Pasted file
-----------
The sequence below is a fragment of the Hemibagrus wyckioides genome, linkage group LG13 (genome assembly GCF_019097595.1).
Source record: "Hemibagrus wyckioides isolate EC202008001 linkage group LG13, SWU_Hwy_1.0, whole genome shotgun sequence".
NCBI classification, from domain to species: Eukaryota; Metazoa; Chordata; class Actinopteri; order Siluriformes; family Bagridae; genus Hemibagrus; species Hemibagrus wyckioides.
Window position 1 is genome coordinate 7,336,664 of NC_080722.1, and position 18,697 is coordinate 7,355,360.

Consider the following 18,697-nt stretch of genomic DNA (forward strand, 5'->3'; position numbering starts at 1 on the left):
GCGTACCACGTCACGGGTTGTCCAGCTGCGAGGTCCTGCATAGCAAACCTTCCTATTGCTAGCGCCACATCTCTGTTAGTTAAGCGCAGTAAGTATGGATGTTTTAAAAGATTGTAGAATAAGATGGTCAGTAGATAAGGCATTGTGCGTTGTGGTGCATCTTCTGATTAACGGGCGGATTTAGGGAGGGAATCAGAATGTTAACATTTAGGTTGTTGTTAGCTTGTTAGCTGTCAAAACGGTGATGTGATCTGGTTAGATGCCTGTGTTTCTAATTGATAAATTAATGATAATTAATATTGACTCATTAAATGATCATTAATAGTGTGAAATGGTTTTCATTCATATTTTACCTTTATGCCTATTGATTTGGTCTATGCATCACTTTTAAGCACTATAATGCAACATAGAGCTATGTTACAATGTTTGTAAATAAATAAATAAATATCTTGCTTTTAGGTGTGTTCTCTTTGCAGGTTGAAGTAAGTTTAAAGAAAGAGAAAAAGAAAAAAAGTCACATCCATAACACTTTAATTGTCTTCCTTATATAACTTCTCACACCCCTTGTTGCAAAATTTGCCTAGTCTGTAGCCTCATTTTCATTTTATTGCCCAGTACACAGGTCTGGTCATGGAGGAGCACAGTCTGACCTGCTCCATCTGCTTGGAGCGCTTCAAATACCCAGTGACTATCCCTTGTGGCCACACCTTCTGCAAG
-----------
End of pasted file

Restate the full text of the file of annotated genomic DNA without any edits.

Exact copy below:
The sequence below is a fragment of the Hemibagrus wyckioides genome, linkage group LG13 (genome assembly GCF_019097595.1).
Source record: "Hemibagrus wyckioides isolate EC202008001 linkage group LG13, SWU_Hwy_1.0, whole genome shotgun sequence".
NCBI classification, from domain to species: Eukaryota; Metazoa; Chordata; class Actinopteri; order Siluriformes; family Bagridae; genus Hemibagrus; species Hemibagrus wyckioides.
Window position 1 is genome coordinate 7,336,664 of NC_080722.1, and position 18,697 is coordinate 7,355,360.

Consider the following 18,697-nt stretch of genomic DNA (forward strand, 5'->3'; position numbering starts at 1 on the left):
GCGTACCACGTCACGGGTTGTCCAGCTGCGAGGTCCTGCATAGCAAACCTTCCTATTGCTAGCGCCACATCTCTGTTAGTTAAGCGCAGTAAGTATGGATGTTTTAAAAGATTGTAGAATAAGATGGTCAGTAGATAAGGCATTGTGCGTTGTGGTGCATCTTCTGATTAACGGGCGGATTTAGGGAGGGAATCAGAATGTTAACATTTAGGTTGTTGTTAGCTTGTTAGCTGTCAAAACGGTGATGTGATCTGGTTAGATGCCTGTGTTTCTAATTGATAAATTAATGATAATTAATATTGACTCATTAAATGATCATTAATAGTGTGAAATGGTTTTCATTCATATTTTACCTTTATGCCTATTGATTTGGTCTATGCATCACTTTTAAGCACTATAATGCAACATAGAGCTATGTTACAATGTTTGTAAATAAATAAATAAATATCTTGCTTTTAGGTGTGTTCTCTTTGCAGGTTGAAGTAAGTTTAAAGAAAGAGAAAAAGAAAAAAAGTCACATCCATAACACTTTAATTGTCTTCCTTATATAACTTCTCACACCCCTTGTTGCAAAATTTGCCTAGTCTGTAGCCTCATTTTCATTTTATTGCCCAGTACACAGGTCTGGTCATGGAGGAGCACAGTCTGACCTGCTCCATCTGCTTGGAGCGCTTCAAATACCCAGTGACTATCCCTTGTGGCCACACCTTCTGCAAG